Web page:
Treatment for Chronic Lyme Goes to FDA – Do We Dare Hope?

Treatment for Chronic Lyme Goes to FDA - Do We Dare Hope?

The chronic Lyme skeptics should start eating crow.

For a disease that doesn’t exist, the application for pre-clinical trial studies to the FDA, an early step in the multimillion dollar process of getting a drug approved by the FDA, must seem perplexing….why spend over 100 million dollars getting a drug approved for a disease that doesn’t exist?  Well, obviously it does exist, and new research has driven investors and charities to step up and put money towards this new and potentially effective drug designed to destroy chronic Lyme disease.

The company on the top of the wave is Viral Genetics ( and the following comes from a recent press release on March 7, 2012 by Business Wire ( click link to read entire press release in new window):

Viral Genetics (pinksheets:VRAL) announced today that it has submitted a pre-IND briefing document to the US Food and Drug Administration (FDA) for its Lyme Disease drug candidate, VGV-L, marking important milestones for both the Company and its supporters in the Lyme community.

“To our knowledge, this is the first novel drug candidate that has been proposed for study in the treatment of chronic Lyme Disease post-infection in quite some time. We are equally pleased that it represents the second drug candidate we have developed from our licensed Targeted Peptides platform,” said Haig Keledjian, President of Viral Genetics. “Our shareholders should be proud that our team managed to bring a drug candidate to this step of preliminary FDA review within about 30 months. Within the single Targeted Peptides platform, we are also developing candidates for treatment of sepsis, staphylococcus and streptococcus infection, multiple sclerosis and other conditions, while we continue to complete IND-enabling preclinical testing for our HIV/AIDS candidate.”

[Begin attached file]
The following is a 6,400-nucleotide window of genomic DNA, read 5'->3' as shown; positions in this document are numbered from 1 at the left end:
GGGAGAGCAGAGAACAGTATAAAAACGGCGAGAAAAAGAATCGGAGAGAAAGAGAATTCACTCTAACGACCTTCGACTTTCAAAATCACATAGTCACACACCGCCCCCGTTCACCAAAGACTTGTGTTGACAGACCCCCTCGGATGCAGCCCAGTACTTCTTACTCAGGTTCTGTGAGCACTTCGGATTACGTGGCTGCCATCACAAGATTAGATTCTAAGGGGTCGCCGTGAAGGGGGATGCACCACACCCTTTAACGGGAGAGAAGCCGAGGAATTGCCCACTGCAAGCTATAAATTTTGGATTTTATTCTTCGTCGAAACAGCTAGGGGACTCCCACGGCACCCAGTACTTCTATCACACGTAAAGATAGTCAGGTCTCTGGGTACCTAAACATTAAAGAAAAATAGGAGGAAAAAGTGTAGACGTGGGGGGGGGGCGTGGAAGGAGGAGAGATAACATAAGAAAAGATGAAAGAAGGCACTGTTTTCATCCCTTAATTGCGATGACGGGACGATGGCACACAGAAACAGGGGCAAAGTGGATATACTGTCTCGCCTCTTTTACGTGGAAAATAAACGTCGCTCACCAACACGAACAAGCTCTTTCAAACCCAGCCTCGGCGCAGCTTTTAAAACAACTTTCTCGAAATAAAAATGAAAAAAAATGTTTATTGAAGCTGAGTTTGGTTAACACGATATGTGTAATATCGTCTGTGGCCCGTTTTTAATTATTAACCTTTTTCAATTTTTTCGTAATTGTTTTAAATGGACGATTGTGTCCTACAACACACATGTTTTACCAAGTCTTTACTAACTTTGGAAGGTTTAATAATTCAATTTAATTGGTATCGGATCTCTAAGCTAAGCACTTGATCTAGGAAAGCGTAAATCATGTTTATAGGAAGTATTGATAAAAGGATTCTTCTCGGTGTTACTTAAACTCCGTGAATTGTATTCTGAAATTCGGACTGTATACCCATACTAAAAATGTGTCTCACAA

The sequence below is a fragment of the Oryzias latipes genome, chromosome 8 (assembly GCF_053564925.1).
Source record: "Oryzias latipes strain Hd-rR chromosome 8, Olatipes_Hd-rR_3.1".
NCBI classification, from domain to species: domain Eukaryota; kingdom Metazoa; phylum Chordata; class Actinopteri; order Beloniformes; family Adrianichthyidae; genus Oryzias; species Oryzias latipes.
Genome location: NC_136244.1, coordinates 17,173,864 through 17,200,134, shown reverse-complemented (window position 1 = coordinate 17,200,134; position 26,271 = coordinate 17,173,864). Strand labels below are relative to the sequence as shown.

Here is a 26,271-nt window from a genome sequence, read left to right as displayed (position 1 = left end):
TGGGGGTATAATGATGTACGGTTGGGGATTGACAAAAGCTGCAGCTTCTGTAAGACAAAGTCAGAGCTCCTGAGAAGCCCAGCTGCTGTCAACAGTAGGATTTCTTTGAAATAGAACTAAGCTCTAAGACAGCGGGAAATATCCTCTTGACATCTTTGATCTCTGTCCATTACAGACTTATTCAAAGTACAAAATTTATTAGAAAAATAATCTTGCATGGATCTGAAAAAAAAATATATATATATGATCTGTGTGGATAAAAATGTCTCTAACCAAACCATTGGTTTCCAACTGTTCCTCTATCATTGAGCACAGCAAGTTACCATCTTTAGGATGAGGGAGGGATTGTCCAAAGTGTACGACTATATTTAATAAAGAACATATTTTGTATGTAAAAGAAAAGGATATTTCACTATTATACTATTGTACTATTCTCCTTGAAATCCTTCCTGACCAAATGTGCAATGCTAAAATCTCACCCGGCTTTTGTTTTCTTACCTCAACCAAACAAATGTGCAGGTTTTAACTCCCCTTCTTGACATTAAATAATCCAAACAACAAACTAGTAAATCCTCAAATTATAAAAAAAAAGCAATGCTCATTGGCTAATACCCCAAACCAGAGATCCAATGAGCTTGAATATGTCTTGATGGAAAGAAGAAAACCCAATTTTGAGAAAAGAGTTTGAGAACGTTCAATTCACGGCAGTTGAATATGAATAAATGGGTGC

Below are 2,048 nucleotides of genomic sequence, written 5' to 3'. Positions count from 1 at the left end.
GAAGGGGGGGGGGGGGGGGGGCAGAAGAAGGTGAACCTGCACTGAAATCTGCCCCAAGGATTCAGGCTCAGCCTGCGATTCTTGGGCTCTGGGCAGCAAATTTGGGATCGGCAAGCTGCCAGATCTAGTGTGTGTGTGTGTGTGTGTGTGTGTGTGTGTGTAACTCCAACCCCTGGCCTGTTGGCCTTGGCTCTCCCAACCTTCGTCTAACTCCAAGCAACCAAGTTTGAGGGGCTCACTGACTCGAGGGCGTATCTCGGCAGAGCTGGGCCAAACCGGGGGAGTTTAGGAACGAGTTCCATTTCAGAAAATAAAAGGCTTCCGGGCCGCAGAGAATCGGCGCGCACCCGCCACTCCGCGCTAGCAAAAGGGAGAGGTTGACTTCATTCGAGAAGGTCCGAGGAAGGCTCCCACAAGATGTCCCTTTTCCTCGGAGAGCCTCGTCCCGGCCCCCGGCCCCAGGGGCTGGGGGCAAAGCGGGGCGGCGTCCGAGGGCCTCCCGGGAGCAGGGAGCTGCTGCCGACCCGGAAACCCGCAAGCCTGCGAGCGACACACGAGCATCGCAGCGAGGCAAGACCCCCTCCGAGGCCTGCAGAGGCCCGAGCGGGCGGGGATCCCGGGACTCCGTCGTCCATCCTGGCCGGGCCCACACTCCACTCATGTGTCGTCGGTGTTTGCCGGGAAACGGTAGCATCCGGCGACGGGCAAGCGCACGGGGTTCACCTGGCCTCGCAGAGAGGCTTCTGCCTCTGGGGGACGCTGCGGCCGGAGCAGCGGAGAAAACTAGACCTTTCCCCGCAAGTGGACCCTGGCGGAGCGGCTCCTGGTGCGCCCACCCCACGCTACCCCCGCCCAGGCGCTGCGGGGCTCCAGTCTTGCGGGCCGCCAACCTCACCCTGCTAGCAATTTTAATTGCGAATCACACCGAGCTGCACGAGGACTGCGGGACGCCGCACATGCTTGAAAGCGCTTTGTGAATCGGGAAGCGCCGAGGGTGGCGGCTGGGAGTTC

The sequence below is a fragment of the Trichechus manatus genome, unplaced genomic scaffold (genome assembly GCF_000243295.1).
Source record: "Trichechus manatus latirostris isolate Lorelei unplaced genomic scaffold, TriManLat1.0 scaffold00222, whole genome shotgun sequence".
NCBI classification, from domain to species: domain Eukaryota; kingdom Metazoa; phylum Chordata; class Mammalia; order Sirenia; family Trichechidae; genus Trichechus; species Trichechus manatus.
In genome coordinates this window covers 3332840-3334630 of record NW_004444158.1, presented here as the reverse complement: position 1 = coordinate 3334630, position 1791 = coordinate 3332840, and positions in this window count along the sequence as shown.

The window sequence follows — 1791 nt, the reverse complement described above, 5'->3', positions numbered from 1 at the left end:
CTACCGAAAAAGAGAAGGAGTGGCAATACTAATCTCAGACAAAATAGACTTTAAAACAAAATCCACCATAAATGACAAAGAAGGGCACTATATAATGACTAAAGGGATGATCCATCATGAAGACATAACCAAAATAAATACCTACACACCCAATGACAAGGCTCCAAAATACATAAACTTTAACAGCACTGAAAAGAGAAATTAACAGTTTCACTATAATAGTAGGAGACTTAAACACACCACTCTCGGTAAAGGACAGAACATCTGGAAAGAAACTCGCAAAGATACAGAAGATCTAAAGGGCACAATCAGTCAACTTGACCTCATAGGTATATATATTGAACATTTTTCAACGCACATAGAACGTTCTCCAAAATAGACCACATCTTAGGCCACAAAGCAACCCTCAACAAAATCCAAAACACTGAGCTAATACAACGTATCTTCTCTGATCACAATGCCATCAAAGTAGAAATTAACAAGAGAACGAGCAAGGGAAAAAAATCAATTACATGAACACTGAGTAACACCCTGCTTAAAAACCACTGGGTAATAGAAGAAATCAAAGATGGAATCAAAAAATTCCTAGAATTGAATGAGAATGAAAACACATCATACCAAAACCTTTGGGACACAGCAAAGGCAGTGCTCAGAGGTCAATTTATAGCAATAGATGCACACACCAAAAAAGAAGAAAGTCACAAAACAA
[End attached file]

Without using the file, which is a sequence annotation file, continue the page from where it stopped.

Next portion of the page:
The pre-IND submission provides extensive research information gathered by Viral Genetics’ researchers over a 2 1/2 year period of rigorous and detailed testing which resulted in positive results, to the FDA, along with a protocol for a proposed US human clinical trial designed under the guidance of a leading Lyme clinician at one of the nation’s top medical centers. Testing to date was conducted at the University of Colorado, Texas A&M University, Scott & White Hospital, and has been led by Viral Genetics Chief Scientist, Dr. M. Karen Newell-Rogers, with significant contributions from several clinicians.

The Company anticipates that the response to the pre-IND submission will be received in March-April 2012. While the FDA’s written responses to pre-IND submissions are typically comprehensive, in some cases the need for additional clarification or discussion necessitates a meeting in person or by teleconference.

The written pre-IND response typically provides detailed insight into the FDA’s concerns about available information on a particular drug being proposed for human testing in a particular patient population, and helps preempt any potential deficiencies that the FDA may find upon submission of the full IND application.